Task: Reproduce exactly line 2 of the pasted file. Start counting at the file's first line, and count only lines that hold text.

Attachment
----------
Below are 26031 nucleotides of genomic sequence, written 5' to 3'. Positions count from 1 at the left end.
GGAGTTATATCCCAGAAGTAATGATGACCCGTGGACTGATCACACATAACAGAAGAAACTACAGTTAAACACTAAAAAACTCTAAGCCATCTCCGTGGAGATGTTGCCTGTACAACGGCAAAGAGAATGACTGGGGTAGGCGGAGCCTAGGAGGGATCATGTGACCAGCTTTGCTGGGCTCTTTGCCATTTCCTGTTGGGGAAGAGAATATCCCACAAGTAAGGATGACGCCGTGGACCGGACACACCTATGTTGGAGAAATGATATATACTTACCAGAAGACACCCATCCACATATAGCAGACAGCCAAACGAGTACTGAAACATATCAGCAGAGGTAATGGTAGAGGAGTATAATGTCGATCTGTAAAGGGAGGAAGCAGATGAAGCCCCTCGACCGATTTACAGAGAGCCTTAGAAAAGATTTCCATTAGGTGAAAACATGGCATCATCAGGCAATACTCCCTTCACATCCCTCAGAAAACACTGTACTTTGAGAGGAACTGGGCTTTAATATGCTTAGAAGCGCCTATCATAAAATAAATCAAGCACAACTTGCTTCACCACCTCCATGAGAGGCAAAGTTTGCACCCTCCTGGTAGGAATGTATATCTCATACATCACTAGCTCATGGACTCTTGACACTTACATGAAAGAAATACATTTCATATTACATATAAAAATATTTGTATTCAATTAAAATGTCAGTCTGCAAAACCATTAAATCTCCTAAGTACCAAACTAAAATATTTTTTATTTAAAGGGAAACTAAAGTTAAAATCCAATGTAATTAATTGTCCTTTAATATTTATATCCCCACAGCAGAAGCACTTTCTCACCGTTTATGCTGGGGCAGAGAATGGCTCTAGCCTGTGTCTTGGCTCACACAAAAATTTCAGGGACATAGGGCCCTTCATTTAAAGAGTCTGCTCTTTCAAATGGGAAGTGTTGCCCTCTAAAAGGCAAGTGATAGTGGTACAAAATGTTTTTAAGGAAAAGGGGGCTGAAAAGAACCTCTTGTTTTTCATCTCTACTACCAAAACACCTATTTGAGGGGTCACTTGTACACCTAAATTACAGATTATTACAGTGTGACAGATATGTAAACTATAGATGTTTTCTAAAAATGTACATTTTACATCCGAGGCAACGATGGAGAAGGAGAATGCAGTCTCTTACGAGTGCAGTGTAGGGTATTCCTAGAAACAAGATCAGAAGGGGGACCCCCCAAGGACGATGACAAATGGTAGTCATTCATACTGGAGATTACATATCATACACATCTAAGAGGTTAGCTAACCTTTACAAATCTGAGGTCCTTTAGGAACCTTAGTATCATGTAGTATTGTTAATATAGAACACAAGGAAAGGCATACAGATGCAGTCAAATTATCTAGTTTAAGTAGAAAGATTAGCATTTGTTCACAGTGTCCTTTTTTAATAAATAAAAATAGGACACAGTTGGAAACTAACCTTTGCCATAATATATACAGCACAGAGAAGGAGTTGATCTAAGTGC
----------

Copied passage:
GGAGTTATATCCCAGAAGTAATGATGACCCGTGGACTGATCACACATAACAGAAGAAACTACAGTTAAACACTAAAAAACTCTAAGCCATCTCCGTGGAGATGTTGCCTGTACAACGGCAAAGAGAATGACTGGGGTAGGCGGAGCCTAGGAGGGATCATGTGACCAGCTTTGCTGGGCTCTTTGCCATTTCCTGTTGGGGAAGAGAATATCCCACAAGTAAGGATGACGCCGTGGACCGGACACACCTATGTTGGAGAAATGATATATACTTACCAGAAGACACCCATCCACATATAGCAGACAGCCAAACGAGTACTGAAACATATCAGCAGAGGTAATGGTAGAGGAGTATAATGTCGATCTGTAAAGGGAGGAAGCAGATGAAGCCCCTCGACCGATTTACAGAGAGCCTTAGAAAAGATTTCCATTAGGTGAAAACATGGCATCATCAGGCAATACTCCCTTCACATCCCTCAGAAAACACTGTACTTTGAGAGGAACTGGGCTTTAATATGCTTAGAAGCGCCTATCATAAAATAAATCAAGCACAACTTGCTTCACCACCTCCATGAGAGGCAAAGTTTGCACCCTCCTGGTAGGAATGTATATCTCATACATCACTAGCTCATGGACTCTTGACACTTACATGAAAGAAATACATTTCATATTACATATAAAAATATTTGTATTCAATTAAAATGTCAGTCTGCAAAACCATTAAATCTCCTAAGTACCAAACTAAAATATTTTTTATTTAAAGGGAAACTAAAGTTAAAATCCAATGTAATTAATTGTCCTTTAATATTTATATCCCCACAGCAGAAGCACTTTCTCACCGTTTATGCTGGGGCAGAGAATGGCTCTAGCCTGTGTCTTGGCTCACACAAAAATTTCAGGGACATAGGGCCCTTCATTTAAAGAGTCTGCTCTTTCAAATGGGAAGTGTTGCCCTCTAAAAGGCAAGTGATAGTGGTACAAAATGTTTTTAAGGAAAAGGGGGCTGAAAAGAACCTCTTGTTTTTCATCTCTACTACCAAAACACCTATTTGAGGGGTCACTTGTACACCTAAATTACAGATTATTACAGTGTGACAGATATGTAAACTATAGATGTTTTCTAAAAATGTACATTTTACATCCGAGGCAACGATGGAGAAGGAGAATGCAGTCTCTTACGAGTGCAGTGTAGGGTATTCCTAGAAACAAGATCAGAAGGGGGACCCCCCAAGGACGATGACAAATGGTAGTCATTCATACTGGAGATTACATATCATACACATCTAAGAGGTTAGCTAACCTTTACAAATCTGAGGTCCTTTAGGAACCTTAGTATCATGTAGTATTGTTAATATAGAACACAAGGAAAGGCATACAGATGCAGTCAAATTATCTAGTTTAAGTAGAAAGATTAGCATTTGTTCACAGTGTCCTTTTTTAATAAATAAAAATAGGACACAGTTGGAAACTAACCTTTGCCATAATATATACAGCACAGAGAAGGAGTTGATCTAAGTGC